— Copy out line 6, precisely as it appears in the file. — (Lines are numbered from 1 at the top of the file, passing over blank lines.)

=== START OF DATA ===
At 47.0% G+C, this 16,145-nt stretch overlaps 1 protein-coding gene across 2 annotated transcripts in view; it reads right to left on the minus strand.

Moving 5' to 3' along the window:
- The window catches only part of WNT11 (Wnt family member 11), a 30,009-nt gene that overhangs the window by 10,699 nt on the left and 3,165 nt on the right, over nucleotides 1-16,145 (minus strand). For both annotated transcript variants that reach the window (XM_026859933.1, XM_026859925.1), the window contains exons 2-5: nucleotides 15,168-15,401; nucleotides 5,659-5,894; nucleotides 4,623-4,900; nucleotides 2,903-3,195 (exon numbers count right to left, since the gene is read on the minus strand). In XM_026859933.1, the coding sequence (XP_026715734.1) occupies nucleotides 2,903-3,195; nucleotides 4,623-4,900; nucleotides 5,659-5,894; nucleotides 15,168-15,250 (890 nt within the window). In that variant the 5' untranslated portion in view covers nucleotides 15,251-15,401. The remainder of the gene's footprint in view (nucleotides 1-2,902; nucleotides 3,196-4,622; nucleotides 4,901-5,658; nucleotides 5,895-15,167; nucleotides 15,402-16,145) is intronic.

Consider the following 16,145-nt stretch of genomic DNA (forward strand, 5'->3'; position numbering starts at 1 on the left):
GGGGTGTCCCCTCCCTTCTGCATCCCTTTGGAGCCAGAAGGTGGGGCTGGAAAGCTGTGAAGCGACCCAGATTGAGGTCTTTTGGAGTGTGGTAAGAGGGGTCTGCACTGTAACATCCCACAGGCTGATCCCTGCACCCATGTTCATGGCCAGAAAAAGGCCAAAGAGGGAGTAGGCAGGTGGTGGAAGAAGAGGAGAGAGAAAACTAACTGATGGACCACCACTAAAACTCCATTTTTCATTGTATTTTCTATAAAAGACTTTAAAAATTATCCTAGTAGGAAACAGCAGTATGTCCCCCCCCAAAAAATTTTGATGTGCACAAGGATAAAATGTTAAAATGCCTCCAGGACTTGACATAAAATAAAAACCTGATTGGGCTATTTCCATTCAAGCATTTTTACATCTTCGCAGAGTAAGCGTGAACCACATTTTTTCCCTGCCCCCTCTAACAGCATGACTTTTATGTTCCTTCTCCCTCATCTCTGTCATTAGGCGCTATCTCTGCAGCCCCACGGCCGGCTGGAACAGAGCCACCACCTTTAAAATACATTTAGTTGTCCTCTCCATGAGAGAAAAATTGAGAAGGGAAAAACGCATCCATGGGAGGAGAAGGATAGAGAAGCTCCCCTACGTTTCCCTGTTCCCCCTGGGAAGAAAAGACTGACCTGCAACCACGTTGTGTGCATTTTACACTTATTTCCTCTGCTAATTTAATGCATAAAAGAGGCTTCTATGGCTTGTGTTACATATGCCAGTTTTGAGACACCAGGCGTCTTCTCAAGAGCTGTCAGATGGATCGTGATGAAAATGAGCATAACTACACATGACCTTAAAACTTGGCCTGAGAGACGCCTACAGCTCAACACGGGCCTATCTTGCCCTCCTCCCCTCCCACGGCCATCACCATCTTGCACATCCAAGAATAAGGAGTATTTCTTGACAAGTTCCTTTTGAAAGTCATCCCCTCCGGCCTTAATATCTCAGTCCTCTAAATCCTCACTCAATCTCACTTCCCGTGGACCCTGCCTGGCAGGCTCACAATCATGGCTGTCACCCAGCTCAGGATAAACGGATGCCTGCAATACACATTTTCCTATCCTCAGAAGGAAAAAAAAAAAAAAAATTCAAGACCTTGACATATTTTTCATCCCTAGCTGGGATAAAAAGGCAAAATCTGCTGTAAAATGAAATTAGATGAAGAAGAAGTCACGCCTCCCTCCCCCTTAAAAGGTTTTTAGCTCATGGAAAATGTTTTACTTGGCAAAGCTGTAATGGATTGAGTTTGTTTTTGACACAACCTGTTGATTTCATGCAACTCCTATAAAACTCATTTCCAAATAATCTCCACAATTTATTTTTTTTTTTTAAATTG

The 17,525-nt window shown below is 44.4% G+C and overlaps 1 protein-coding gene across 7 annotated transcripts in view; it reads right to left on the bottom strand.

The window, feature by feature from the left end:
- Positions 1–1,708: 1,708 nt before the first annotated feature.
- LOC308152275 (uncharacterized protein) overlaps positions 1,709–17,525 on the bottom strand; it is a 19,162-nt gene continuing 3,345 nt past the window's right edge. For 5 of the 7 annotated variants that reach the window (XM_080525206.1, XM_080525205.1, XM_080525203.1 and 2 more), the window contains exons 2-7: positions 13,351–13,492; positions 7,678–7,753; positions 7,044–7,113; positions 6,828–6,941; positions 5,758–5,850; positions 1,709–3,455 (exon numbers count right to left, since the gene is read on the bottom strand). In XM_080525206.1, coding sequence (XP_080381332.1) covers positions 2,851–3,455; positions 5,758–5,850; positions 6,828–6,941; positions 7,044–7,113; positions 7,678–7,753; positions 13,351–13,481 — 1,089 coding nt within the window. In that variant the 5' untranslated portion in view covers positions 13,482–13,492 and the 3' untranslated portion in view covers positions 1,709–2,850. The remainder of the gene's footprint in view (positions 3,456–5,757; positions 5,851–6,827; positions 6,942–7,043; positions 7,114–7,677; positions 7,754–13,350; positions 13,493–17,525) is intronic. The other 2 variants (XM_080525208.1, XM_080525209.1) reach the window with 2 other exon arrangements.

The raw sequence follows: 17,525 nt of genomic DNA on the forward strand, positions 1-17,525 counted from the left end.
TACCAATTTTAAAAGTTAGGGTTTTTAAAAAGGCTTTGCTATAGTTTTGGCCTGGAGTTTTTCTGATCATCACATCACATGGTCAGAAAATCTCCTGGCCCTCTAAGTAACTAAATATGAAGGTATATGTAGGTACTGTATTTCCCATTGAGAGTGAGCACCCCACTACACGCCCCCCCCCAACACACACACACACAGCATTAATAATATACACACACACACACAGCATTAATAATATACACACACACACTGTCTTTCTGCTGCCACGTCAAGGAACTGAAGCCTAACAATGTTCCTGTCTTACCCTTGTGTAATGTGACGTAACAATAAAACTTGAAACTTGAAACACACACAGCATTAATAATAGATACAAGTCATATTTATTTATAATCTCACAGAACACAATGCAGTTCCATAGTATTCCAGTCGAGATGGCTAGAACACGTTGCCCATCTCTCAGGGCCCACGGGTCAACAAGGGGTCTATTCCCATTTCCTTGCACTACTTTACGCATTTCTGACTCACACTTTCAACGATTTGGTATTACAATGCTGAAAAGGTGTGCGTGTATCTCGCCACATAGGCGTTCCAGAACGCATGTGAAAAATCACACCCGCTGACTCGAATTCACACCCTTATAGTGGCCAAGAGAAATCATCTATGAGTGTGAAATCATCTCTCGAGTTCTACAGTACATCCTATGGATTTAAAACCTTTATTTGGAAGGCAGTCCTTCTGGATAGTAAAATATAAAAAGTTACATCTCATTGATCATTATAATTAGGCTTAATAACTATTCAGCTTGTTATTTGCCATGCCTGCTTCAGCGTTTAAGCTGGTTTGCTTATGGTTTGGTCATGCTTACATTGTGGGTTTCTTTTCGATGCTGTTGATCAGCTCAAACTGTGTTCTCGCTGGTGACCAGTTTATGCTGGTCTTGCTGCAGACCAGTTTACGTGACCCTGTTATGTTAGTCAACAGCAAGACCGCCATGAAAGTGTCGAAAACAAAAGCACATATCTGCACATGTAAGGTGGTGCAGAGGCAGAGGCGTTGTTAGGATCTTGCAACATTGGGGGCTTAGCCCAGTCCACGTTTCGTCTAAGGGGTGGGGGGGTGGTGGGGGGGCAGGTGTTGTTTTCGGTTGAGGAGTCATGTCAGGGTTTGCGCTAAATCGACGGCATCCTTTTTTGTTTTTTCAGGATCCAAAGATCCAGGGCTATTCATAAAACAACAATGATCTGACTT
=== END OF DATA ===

The 17,525-nt window shown below is 44.4% G+C and overlaps 1 protein-coding gene across 7 annotated transcripts in view; it reads right to left on the bottom strand.